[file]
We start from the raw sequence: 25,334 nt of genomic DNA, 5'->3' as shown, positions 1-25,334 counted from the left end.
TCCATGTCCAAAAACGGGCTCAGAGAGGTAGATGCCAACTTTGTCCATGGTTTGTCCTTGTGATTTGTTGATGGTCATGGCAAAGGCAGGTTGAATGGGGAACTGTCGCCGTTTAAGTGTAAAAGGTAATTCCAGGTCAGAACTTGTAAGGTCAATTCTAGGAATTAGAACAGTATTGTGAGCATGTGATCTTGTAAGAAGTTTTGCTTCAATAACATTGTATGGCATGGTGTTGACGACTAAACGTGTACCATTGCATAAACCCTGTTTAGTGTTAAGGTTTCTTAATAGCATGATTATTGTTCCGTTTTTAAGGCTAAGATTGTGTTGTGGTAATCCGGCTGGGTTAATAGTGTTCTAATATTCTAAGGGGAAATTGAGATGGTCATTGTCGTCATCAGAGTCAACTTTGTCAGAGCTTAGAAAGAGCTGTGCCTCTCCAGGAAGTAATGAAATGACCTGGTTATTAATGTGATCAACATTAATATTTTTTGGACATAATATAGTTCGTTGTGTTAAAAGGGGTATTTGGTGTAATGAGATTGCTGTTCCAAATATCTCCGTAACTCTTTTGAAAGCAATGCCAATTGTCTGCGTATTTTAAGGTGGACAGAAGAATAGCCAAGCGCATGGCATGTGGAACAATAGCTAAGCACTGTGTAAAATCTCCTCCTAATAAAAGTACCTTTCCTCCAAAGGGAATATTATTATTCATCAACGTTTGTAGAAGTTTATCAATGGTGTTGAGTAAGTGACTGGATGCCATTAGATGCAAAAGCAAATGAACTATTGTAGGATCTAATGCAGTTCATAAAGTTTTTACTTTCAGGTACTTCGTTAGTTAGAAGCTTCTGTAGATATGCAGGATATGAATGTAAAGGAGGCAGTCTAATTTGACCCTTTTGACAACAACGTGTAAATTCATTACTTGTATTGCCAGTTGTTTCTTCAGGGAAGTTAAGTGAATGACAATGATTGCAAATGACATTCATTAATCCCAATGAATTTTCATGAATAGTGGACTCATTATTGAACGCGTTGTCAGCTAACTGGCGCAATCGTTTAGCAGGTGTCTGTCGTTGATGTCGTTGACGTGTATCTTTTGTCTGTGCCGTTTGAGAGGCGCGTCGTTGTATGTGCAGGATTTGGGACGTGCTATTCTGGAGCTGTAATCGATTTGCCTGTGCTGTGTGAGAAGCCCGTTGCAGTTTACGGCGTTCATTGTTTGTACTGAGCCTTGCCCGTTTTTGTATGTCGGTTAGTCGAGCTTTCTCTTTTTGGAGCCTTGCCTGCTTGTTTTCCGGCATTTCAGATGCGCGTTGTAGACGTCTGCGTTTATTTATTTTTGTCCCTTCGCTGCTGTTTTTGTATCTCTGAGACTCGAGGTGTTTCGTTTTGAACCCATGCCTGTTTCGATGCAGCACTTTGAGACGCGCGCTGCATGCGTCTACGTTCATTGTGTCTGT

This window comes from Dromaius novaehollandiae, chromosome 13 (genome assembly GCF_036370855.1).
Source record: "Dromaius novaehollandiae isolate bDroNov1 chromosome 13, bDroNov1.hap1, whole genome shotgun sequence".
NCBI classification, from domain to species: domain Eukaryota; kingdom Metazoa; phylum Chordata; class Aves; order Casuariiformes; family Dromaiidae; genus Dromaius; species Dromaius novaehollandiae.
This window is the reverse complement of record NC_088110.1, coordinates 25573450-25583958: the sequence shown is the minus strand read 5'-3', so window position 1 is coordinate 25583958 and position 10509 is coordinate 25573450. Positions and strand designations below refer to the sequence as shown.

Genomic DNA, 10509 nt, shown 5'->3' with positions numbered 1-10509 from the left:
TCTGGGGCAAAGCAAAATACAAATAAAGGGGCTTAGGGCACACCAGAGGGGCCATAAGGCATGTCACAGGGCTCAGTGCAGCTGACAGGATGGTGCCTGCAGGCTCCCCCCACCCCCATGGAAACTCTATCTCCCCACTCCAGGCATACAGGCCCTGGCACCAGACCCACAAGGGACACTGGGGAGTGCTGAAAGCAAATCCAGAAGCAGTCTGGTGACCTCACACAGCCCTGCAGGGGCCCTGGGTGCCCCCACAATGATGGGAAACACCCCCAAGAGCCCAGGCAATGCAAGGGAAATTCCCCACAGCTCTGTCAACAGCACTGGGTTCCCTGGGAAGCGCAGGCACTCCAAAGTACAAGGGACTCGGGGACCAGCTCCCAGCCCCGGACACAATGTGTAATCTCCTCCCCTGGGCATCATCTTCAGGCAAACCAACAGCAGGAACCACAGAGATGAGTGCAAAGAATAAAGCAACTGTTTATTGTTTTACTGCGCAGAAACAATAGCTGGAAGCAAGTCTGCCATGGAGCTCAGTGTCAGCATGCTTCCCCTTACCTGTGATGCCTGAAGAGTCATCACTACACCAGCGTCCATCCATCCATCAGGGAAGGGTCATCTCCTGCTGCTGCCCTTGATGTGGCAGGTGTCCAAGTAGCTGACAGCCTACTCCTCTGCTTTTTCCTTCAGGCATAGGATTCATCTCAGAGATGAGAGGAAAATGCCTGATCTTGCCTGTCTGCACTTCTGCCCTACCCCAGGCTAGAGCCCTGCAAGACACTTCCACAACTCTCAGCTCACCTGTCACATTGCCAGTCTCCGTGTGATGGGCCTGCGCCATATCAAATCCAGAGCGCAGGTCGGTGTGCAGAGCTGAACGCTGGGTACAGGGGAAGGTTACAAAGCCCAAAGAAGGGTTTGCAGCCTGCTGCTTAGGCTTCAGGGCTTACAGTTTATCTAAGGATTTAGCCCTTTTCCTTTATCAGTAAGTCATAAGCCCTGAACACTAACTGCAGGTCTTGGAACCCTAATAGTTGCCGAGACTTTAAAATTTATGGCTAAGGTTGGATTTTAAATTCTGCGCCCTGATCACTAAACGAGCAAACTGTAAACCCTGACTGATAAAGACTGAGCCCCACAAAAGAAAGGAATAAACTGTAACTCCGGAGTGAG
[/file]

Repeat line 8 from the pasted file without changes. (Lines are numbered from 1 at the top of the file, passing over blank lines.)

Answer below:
TCTGGGGCAAAGCAAAATACAAATAAAGGGGCTTAGGGCACACCAGAGGGGCCATAAGGCATGTCACAGGGCTCAGTGCAGCTGACAGGATGGTGCCTGCAGGCTCCCCCCACCCCCATGGAAACTCTATCTCCCCACTCCAGGCATACAGGCCCTGGCACCAGACCCACAAGGGACACTGGGGAGTGCTGAAAGCAAATCCAGAAGCAGTCTGGTGACCTCACACAGCCCTGCAGGGGCCCTGGGTGCCCCCACAATGATGGGAAACACCCCCAAGAGCCCAGGCAATGCAAGGGAAATTCCCCACAGCTCTGTCAACAGCACTGGGTTCCCTGGGAAGCGCAGGCACTCCAAAGTACAAGGGACTCGGGGACCAGCTCCCAGCCCCGGACACAATGTGTAATCTCCTCCCCTGGGCATCATCTTCAGGCAAACCAACAGCAGGAACCACAGAGATGAGTGCAAAGAATAAAGCAACTGTTTATTGTTTTACTGCGCAGAAACAATAGCTGGAAGCAAGTCTGCCATGGAGCTCAGTGTCAGCATGCTTCCCCTTACCTGTGATGCCTGAAGAGTCATCACTACACCAGCGTCCATCCATCCATCAGGGAAGGGTCATCTCCTGCTGCTGCCCTTGATGTGGCAGGTGTCCAAGTAGCTGACAGCCTACTCCTCTGCTTTTTCCTTCAGGCATAGGATTCATCTCAGAGATGAGAGGAAAATGCCTGATCTTGCCTGTCTGCACTTCTGCCCTACCCCAGGCTAGAGCCCTGCAAGACACTTCCACAACTCTCAGCTCACCTGTCACATTGCCAGTCTCCGTGTGATGGGCCTGCGCCATATCAAATCCAGAGCGCAGGTCGGTGTGCAGAGCTGAACGCTGGGTACAGGGGAAGGTTACAAAGCCCAAAGAAGGGTTTGCAGCCTGCTGCTTAGGCTTCAGGGCTTACAGTTTATCTAAGGATTTAGCCCTTTTCCTTTATCAGTAAGTCATAAGCCCTGAACACTAACTGCAGGTCTTGGAACCCTAATAGTTGCCGAGACTTTAAAATTTATGGCTAAGGTTGGATTTTAAATTCTGCGCCCTGATCACTAAACGAGCAAACTGTAAACCCTGACTGATAAAGACTGAGCCCCACAAAAGAAAGGAATAAACTGTAACTCCGGAGTGAG